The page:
A personal brand is lot more than just your logo and website colour palette. It is what distinguishes you from others. Your brand can be seen as a promise. It builds from your personality, the emotions you evoke in others and the way you look. Your brand consists of your name, face, voice, way of talking, logo, colours and fonts, the way you write plus other features which define and differentiate you from others. Your brand also is built from the image and expectations your customers, blog readers, followers, competition, fans, haters and others have of you, your business and your products.
When starting to define your brand, it is easy to feel lost. Especially with personal branding, things get complicated. Where to begin? In order to uncomplicate the beginning of your branding process, below is a list of questions for you to answer. Some questions are easier, some dig deeper and may take more time and effort to answer.
1. What do you do and for whom?
Describe in one sentence what you do and for whom you do it. This is the base of your branding. For example I work with online presences of indie businesses and creatives. Try to keep it simple. If you notice that you have trouble of explaining what you do in one sentence, I recommend simplifying your business, dropping off extra services and figuring out who your ideal customer is. In the free Indie Online Marketing Workbook I offer simple ways to profile your ideal customer and define your business.
2. Who do you admire?
Think about who or which businesses you admire. What makes them so alluring to you? What about their branding is so great? Copying other brands is a terrible idea and will cause you to fail. However, it can help you with defining your brand. You can take lessons of the branding of those you admire. Thinking about who you admire and why can be quite revealing. You may learn something new about yourself.
3. Who do you see as your competition?
As defining the people or businesses you admire, taking a closer look at who is your competition is very helpful. Why are they your competition? Do they see you as a competition as well? Does it make sense for you to think about them as your competition? There's a good chance you'll notice that some of those you have seen as your competition are actually people you admire.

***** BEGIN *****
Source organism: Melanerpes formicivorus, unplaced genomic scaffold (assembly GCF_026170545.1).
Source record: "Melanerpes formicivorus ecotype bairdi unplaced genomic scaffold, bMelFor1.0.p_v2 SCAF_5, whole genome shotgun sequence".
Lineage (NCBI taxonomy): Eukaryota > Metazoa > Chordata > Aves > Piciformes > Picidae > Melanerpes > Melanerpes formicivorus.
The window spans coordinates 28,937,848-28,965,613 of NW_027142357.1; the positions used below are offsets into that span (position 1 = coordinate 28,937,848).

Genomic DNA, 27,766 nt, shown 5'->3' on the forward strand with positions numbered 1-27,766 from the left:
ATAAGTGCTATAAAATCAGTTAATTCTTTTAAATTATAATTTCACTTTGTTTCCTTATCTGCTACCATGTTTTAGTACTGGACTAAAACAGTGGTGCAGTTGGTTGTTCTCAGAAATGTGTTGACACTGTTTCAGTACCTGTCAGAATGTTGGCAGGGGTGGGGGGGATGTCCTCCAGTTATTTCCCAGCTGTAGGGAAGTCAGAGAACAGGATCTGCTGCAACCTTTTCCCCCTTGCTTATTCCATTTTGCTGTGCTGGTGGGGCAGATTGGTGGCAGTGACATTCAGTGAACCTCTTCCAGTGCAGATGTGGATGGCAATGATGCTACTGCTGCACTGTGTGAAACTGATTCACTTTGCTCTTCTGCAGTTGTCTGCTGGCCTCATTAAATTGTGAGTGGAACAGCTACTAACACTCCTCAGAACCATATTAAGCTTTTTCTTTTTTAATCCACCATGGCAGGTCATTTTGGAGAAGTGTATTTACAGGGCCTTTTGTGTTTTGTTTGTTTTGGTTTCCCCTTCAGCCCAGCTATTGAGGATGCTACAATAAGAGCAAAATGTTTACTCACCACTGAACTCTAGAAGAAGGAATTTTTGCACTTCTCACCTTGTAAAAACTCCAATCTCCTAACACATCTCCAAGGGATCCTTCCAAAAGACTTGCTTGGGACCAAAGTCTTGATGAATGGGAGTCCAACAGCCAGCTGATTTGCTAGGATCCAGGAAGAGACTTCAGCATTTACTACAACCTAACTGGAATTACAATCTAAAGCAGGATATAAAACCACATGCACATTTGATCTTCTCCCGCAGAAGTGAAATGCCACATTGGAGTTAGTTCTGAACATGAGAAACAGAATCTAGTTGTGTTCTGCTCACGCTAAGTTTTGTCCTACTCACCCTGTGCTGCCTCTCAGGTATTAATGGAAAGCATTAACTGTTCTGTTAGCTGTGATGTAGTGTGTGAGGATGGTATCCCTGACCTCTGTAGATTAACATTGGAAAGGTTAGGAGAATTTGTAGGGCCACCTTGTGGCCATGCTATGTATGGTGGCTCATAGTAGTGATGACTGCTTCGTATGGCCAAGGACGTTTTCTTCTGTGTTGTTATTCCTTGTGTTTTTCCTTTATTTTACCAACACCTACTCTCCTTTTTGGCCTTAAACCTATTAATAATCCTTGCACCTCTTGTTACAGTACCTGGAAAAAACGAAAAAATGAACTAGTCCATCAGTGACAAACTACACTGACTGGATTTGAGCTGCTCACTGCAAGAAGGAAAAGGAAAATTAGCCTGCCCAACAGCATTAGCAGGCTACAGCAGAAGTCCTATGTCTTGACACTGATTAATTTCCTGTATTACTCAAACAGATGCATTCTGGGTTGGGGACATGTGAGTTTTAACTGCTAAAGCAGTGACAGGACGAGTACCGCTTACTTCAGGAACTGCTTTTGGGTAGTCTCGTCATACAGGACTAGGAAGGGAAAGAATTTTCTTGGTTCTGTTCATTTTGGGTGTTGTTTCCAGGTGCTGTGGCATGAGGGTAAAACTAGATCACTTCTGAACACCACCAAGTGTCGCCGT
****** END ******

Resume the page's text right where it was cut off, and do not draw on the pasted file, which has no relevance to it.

4. Why you do what you do?
Ask yourself why you do what you do. What drives you? Hopefully your business, career path or blogging aren't on automation and you are doing your thing for a good reason. Figure that reason out and building your brand gets easier.
5. What are your values?
This is related to the question of why you do what you do. Often your values drive you to make certain choices which direct you to certain career path or pursuit. Values are what is important to you and what is right and wrong for you.
6. What makes you different?
Distinguishing you from everyone else is the whole point of personal branding. Your authentic self is the basis of your brand. Remember, authenticity doesn't only mean glitter and gloss. When figuring out what makes you different from others include also the less attractive qualities and features. The good and bad, the embarrassing and glorious, it all is part of your brand.
7. What do others think about you?
As I mentioned before, your brand includes also the expectations and ideas other people have about you. Find out what your customers, blog readers, followers and even friends think about you. Ask them to define you in 3 to 5 adjectives. In case those expectations and ideas seem wrong to you, think how you could adjust them. You cannot control anyone else's thoughts but you can try and influence them.
8. What thoughts and emotions would you like to evoke?
After finding out what others think about you, ask yourself what sorts of thoughts and emotions you would like to evoke in them. If other people already think that way about you, good for you! Most likely there are some things they think which don't quite sit well with you. Don't get obsessed with how others are wrong about you. Instead, concentrate on what you would want them to think about you.
9. Which adjectives you use to describe yourself?
List 5 adjectives you use to describe yourself. These adjectives can be similar to ones other people use to describe you. Or something completely else. Do these adjectives align with the thoughts other people have about you? And do they align with how you would like them to think about you?
10. Who are you?
When you can answer the question of who you are in one or two sentences, you have figured your brand out. Personal branding is all about you. All the previous questions help you to find out different parts of yourself. Combine those together in a simple description, which tells who you are.